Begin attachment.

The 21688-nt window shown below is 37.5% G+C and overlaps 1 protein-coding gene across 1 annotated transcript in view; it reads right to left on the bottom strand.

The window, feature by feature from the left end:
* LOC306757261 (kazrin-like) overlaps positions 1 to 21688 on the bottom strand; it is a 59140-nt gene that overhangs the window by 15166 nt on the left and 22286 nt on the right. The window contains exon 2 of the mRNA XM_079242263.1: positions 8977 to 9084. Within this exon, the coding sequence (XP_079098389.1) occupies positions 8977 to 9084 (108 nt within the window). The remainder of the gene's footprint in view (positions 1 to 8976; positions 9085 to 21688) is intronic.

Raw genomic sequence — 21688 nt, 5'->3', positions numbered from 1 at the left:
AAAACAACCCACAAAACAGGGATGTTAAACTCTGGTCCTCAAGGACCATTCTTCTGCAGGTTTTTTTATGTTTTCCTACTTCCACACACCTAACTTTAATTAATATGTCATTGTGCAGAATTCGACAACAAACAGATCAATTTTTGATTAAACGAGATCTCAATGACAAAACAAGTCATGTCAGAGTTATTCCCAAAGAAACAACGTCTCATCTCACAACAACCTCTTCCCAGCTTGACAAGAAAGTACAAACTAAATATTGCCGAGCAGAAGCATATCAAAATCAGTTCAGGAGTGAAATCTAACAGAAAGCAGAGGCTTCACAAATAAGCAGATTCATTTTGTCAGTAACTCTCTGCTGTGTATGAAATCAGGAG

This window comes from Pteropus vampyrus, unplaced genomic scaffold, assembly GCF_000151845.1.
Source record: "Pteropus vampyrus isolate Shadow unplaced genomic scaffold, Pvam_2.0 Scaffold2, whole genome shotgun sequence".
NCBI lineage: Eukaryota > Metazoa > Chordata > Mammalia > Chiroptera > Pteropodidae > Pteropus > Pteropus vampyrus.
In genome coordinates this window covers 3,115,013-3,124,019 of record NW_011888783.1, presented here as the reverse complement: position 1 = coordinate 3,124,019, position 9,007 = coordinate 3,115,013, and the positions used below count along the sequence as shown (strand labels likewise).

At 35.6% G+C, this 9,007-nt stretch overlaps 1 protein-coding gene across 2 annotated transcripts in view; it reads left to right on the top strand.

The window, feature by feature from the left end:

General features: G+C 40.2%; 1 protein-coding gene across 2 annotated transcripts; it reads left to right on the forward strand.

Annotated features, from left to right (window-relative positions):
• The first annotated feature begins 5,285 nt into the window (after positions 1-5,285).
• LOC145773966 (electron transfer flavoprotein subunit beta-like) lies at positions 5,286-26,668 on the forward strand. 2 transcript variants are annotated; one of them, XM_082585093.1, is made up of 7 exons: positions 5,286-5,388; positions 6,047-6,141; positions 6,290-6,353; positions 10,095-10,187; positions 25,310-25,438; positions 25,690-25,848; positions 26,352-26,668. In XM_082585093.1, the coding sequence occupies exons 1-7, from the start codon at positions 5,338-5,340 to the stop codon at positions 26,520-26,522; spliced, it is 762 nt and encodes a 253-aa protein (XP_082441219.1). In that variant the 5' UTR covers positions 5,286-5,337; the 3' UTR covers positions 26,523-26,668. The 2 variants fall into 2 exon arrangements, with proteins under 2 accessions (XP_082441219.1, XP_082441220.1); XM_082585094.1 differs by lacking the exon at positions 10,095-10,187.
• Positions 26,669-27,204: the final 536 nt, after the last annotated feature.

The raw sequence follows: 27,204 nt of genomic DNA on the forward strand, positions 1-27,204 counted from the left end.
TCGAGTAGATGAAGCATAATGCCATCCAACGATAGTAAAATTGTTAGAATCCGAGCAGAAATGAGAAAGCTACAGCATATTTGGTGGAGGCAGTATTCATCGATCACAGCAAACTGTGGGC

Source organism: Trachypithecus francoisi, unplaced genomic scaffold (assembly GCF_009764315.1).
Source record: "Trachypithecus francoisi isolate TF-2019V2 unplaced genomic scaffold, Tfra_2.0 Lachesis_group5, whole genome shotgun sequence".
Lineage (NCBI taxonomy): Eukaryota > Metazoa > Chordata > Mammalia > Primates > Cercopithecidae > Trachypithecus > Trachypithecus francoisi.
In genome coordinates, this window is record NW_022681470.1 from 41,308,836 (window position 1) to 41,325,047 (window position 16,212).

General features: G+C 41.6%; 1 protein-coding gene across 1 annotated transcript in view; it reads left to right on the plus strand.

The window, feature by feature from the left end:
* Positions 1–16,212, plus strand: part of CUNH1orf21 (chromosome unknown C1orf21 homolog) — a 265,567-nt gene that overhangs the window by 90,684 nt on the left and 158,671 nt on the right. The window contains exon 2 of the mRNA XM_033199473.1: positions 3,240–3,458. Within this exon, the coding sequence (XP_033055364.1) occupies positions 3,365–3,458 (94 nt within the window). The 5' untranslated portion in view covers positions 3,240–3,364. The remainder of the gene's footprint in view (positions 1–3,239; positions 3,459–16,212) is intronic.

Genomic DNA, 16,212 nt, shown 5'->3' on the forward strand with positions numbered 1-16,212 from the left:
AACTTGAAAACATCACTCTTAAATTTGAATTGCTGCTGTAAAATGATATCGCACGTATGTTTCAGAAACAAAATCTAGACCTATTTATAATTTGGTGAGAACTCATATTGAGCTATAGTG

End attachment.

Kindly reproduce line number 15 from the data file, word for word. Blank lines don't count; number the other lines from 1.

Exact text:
• LOC145773966 (electron transfer flavoprotein subunit beta-like) lies at positions 5,286-26,668 on the forward strand. 2 transcript variants are annotated; one of them, XM_082585093.1, is made up of 7 exons: positions 5,286-5,388; positions 6,047-6,141; positions 6,290-6,353; positions 10,095-10,187; positions 25,310-25,438; positions 25,690-25,848; positions 26,352-26,668. In XM_082585093.1, the coding sequence occupies exons 1-7, from the start codon at positions 5,338-5,340 to the stop codon at positions 26,520-26,522; spliced, it is 762 nt and encodes a 253-aa protein (XP_082441219.1). In that variant the 5' UTR covers positions 5,286-5,337; the 3' UTR covers positions 26,523-26,668. The 2 variants fall into 2 exon arrangements, with proteins under 2 accessions (XP_082441219.1, XP_082441220.1); XM_082585094.1 differs by lacking the exon at positions 10,095-10,187.